Tallinn University of Technology

... aka how TalTech students created the best energy saving solution in Europe

In the spring semester of 2022, computer systems master’s students Tatsuki Ishikawa and Sander Tsõbulski, together with mechatronics master’s student Prisca Adenike Adeot, chose the subject ‘Mechatronics and smart systems project’, which had joined the EuroTeQ Collider* and the Waste Challenge initiative that took place for the first time at TalTech. Now, they share their experience with the subject and in the Waste Challenge and EuroTeQaThon competition.

ENSA.AI meeskond

Ethel Praks, Chief Academic Development Officer ½ Photo: private collection

It was not a compulsory subject; they chose it primarily based on two keywords: teamwork and a real-life problem. Sander wanted to work with a team and hone his teamwork skills and knowledge. Prisca wanted to solve a real-life problem relevant to the industry. Tatsuki wanted to use his technical knowledge in the implementation of an application together with team members from different backgrounds, as this is usually the case in companies as well. The course was perfect.

The teams were created based on the interests of the students: members with similar interests formed one team and started working on a problem. Tatsuki, Sander, and Prisca chose the topic offered by R8 Technologies, a company collaborating with the university (a company that focuses on reducing energy consumption and CO2 emissions of various building types while maintaining excellent indoor climate), which focused on building automation and air ventilation systems. In addition to Tatsuki, Sander, and Prisca, the ENSA.AI team also included Mai-Liis Org from the Department of Electronics and Communication Technologies and Sanan Suleymanov from the Department of Computer Systems. Initially, the tasks were divided based on the background of a particular student, but later all of them worked together. Everyone confirmed that the teamwork was smooth and there were no conflicts, as they were able to efficiently communicate with each other even in case of problems.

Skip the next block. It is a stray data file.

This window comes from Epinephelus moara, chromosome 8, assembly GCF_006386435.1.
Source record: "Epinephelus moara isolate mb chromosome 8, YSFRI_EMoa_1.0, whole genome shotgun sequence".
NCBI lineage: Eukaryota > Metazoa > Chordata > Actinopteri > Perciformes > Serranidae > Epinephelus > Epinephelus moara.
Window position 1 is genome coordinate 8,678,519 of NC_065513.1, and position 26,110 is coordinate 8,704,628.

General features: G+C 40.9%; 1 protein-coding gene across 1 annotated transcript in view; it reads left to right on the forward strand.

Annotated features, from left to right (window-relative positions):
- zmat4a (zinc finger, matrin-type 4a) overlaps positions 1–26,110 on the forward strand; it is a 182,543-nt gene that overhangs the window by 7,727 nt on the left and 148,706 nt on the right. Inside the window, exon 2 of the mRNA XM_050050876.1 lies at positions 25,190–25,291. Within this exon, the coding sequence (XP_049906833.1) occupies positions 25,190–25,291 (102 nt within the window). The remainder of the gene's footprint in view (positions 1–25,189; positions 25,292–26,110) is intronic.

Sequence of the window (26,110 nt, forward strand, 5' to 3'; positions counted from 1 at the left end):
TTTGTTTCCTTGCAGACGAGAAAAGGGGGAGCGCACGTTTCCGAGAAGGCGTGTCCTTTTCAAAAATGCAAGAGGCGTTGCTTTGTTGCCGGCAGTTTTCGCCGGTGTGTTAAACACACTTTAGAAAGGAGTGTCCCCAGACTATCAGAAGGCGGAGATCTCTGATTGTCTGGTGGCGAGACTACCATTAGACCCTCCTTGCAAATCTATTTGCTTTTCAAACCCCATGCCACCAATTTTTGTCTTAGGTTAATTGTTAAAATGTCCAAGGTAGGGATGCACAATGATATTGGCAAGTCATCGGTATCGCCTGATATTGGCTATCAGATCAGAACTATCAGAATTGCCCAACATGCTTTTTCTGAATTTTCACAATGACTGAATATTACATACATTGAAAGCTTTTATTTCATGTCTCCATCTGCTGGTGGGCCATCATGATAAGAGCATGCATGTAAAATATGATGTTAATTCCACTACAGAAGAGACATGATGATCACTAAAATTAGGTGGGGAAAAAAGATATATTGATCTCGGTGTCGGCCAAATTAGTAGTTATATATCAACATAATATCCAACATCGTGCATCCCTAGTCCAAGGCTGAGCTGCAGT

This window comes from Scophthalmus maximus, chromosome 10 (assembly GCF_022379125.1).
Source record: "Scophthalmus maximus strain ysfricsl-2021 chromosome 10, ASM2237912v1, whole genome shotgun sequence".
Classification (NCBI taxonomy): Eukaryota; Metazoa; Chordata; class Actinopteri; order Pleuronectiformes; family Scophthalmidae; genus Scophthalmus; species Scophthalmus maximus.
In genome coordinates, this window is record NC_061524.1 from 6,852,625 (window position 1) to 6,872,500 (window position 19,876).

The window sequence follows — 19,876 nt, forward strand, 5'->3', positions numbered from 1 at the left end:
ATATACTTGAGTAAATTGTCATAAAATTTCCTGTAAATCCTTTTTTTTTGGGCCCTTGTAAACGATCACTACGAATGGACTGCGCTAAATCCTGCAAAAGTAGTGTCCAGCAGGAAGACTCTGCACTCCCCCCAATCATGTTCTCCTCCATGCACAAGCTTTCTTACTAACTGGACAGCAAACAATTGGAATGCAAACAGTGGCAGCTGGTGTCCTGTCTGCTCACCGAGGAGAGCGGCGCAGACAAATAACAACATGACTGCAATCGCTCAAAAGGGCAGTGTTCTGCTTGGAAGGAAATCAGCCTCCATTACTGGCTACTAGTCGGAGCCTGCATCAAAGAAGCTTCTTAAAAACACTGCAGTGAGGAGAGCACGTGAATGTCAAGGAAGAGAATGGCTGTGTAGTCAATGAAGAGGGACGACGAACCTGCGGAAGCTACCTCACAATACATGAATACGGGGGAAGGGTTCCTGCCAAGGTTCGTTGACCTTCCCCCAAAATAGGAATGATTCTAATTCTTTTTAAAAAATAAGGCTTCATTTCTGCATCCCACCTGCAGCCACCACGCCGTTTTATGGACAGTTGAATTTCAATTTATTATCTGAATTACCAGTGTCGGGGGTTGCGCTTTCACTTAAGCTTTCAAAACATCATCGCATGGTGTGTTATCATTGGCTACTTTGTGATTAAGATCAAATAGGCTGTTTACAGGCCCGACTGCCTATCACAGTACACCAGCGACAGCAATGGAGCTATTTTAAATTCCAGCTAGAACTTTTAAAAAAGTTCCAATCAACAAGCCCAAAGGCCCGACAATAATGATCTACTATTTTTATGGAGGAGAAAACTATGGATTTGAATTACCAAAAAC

As Tatsuki chose the topic based on his previous knowledge, he was also able to apply a lot of it. At the same time, he admitted that he would have learned more in the course if he had chosen a completely foreign topic. In terms of transferable and so-called soft skills, he pointed out the skill of project management in a team – he needed a lot of it. Sander learned that artificial intelligence can be taught in two ways – the supervised approach and the unsupervised approach. During the project, they used both approaches to find the best way to achieve the required results. Prisca admitted that she had to recall her machine learning and data analysis skills – they are very important to her because in the abundance of data, it is important to help them ‘really tell their story’. Reducing energy consumption is also important to her. They described themselves as curious, dedicated, and determined learners.